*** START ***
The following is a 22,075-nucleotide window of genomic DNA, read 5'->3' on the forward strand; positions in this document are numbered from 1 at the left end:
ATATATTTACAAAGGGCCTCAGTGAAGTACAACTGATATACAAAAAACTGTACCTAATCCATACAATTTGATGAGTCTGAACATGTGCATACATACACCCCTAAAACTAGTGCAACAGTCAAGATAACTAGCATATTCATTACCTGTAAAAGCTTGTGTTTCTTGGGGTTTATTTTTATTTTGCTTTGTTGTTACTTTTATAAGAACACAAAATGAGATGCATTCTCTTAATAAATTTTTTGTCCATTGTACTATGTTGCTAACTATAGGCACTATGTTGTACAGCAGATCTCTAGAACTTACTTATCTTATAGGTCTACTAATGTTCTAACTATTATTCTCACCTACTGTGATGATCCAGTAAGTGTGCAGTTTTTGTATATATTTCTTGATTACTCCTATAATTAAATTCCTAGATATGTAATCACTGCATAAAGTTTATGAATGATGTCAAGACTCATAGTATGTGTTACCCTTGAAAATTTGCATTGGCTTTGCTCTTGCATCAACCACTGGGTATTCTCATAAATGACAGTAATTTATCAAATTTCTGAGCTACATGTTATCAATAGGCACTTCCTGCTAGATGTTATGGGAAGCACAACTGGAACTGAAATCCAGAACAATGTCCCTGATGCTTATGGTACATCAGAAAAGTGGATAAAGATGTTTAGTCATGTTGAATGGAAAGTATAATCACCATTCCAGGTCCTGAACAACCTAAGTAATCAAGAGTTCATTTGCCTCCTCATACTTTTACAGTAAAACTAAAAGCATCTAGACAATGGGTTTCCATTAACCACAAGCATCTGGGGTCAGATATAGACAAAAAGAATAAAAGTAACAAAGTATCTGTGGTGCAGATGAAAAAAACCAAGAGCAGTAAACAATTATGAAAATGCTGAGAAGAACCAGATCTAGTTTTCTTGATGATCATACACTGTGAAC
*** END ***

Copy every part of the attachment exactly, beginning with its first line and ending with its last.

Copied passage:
The following is a 22,075-nucleotide window of genomic DNA, read 5'->3' on the forward strand; positions in this document are numbered from 1 at the left end:
ATATATTTACAAAGGGCCTCAGTGAAGTACAACTGATATACAAAAAACTGTACCTAATCCATACAATTTGATGAGTCTGAACATGTGCATACATACACCCCTAAAACTAGTGCAACAGTCAAGATAACTAGCATATTCATTACCTGTAAAAGCTTGTGTTTCTTGGGGTTTATTTTTATTTTGCTTTGTTGTTACTTTTATAAGAACACAAAATGAGATGCATTCTCTTAATAAATTTTTTGTCCATTGTACTATGTTGCTAACTATAGGCACTATGTTGTACAGCAGATCTCTAGAACTTACTTATCTTATAGGTCTACTAATGTTCTAACTATTATTCTCACCTACTGTGATGATCCAGTAAGTGTGCAGTTTTTGTATATATTTCTTGATTACTCCTATAATTAAATTCCTAGATATGTAATCACTGCATAAAGTTTATGAATGATGTCAAGACTCATAGTATGTGTTACCCTTGAAAATTTGCATTGGCTTTGCTCTTGCATCAACCACTGGGTATTCTCATAAATGACAGTAATTTATCAAATTTCTGAGCTACATGTTATCAATAGGCACTTCCTGCTAGATGTTATGGGAAGCACAACTGGAACTGAAATCCAGAACAATGTCCCTGATGCTTATGGTACATCAGAAAAGTGGATAAAGATGTTTAGTCATGTTGAATGGAAAGTATAATCACCATTCCAGGTCCTGAACAACCTAAGTAATCAAGAGTTCATTTGCCTCCTCATACTTTTACAGTAAAACTAAAAGCATCTAGACAATGGGTTTCCATTAACCACAAGCATCTGGGGTCAGATATAGACAAAAAGAATAAAAGTAACAAAGTATCTGTGGTGCAGATGAAAAAAACCAAGAGCAGTAAACAATTATGAAAATGCTGAGAAGAACCAGATCTAGTTTTCTTGATGATCATACACTGTGAAC